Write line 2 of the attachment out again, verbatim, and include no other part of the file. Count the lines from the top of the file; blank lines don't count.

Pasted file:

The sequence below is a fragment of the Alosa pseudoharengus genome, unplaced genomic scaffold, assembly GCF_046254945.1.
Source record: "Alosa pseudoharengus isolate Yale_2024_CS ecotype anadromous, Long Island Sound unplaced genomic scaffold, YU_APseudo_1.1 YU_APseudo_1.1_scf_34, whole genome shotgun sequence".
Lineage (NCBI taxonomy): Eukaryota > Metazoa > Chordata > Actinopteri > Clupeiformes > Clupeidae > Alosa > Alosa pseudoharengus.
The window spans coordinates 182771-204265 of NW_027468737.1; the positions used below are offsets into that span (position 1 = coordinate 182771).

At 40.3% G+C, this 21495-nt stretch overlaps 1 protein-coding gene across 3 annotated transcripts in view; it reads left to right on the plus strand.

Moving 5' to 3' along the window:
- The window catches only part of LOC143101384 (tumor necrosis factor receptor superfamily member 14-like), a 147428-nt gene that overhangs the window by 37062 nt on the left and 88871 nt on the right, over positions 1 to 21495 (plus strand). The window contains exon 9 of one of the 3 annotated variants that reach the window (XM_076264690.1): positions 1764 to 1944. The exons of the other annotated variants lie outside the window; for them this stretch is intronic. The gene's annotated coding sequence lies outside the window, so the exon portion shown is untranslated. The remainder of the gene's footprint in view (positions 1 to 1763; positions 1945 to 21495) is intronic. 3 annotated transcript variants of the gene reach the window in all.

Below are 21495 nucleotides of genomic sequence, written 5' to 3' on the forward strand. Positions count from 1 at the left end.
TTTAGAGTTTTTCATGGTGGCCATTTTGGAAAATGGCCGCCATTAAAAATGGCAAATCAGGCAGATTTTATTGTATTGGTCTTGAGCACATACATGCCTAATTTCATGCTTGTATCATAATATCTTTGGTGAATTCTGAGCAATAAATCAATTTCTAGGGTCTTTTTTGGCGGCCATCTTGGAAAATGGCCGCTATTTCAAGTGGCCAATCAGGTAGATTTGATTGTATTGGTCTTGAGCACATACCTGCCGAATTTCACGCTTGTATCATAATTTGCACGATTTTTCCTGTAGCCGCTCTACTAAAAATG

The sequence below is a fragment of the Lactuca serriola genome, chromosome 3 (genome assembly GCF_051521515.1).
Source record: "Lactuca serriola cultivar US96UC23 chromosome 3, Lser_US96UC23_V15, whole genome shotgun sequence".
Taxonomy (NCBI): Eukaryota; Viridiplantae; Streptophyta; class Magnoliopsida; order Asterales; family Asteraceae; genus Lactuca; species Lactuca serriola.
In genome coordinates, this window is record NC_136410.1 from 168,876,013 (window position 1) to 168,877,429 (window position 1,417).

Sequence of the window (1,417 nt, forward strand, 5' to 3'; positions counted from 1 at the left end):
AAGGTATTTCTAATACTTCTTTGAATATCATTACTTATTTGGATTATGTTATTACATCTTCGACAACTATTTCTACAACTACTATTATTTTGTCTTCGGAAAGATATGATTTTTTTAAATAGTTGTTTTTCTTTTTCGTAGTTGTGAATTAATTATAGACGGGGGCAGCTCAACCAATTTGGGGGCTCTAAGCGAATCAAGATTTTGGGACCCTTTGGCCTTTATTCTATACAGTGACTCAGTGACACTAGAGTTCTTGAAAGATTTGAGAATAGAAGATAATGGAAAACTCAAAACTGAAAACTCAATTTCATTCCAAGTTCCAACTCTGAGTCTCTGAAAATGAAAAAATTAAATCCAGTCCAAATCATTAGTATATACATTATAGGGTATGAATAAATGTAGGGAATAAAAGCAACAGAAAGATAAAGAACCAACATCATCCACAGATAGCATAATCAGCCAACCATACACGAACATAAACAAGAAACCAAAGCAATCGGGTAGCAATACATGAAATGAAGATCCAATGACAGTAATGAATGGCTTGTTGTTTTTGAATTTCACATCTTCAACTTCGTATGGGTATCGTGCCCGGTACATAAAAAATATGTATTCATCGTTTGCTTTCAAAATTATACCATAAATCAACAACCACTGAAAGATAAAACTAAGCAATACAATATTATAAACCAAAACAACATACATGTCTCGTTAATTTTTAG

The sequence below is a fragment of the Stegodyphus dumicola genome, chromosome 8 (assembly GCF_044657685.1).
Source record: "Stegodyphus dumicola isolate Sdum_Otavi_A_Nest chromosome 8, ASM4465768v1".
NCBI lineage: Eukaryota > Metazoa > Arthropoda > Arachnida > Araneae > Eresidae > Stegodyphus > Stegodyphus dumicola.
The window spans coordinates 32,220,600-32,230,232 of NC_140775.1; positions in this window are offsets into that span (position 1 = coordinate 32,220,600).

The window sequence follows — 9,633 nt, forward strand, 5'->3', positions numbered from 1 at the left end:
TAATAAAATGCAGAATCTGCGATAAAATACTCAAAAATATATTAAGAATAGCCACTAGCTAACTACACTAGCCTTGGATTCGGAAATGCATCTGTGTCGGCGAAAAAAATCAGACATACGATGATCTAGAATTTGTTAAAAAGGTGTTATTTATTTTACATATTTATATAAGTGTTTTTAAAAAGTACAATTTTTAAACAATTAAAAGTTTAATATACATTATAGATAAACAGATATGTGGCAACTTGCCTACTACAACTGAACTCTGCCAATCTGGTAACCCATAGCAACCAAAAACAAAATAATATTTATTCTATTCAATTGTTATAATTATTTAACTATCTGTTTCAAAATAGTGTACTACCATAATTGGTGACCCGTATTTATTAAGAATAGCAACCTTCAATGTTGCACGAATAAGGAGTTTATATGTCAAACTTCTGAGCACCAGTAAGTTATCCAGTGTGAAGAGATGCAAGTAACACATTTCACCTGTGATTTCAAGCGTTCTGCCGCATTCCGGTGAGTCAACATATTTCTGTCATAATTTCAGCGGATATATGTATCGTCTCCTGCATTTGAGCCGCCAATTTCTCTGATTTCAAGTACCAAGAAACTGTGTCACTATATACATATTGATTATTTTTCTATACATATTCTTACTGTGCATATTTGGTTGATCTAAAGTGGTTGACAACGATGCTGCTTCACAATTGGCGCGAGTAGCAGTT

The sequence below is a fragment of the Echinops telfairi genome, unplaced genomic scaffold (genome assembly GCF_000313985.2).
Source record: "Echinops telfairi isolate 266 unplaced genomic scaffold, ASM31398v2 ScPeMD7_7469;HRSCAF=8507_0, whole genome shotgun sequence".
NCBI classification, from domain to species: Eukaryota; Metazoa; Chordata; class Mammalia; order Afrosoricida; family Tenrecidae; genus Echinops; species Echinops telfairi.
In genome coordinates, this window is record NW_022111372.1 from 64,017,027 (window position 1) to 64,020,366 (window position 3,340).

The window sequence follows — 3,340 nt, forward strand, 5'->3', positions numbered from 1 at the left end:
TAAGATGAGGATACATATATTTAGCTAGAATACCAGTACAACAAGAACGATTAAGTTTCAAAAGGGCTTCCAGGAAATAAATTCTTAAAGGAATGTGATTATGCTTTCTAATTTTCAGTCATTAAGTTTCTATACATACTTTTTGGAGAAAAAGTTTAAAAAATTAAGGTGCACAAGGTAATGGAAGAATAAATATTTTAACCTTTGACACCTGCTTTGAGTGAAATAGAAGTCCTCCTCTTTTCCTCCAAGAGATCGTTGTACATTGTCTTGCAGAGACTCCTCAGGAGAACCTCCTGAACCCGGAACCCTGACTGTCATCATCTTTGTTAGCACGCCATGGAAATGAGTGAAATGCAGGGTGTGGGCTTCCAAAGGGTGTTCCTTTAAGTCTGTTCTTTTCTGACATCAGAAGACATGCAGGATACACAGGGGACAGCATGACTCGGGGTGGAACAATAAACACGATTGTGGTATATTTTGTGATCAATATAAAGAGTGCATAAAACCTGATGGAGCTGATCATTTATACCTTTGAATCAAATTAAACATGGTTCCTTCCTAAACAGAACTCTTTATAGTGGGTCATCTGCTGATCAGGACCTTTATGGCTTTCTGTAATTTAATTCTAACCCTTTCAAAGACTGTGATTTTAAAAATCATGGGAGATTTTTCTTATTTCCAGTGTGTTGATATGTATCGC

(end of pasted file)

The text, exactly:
Source record: "Alosa pseudoharengus isolate Yale_2024_CS ecotype anadromous, Long Island Sound unplaced genomic scaffold, YU_APseudo_1.1 YU_APseudo_1.1_scf_34, whole genome shotgun sequence".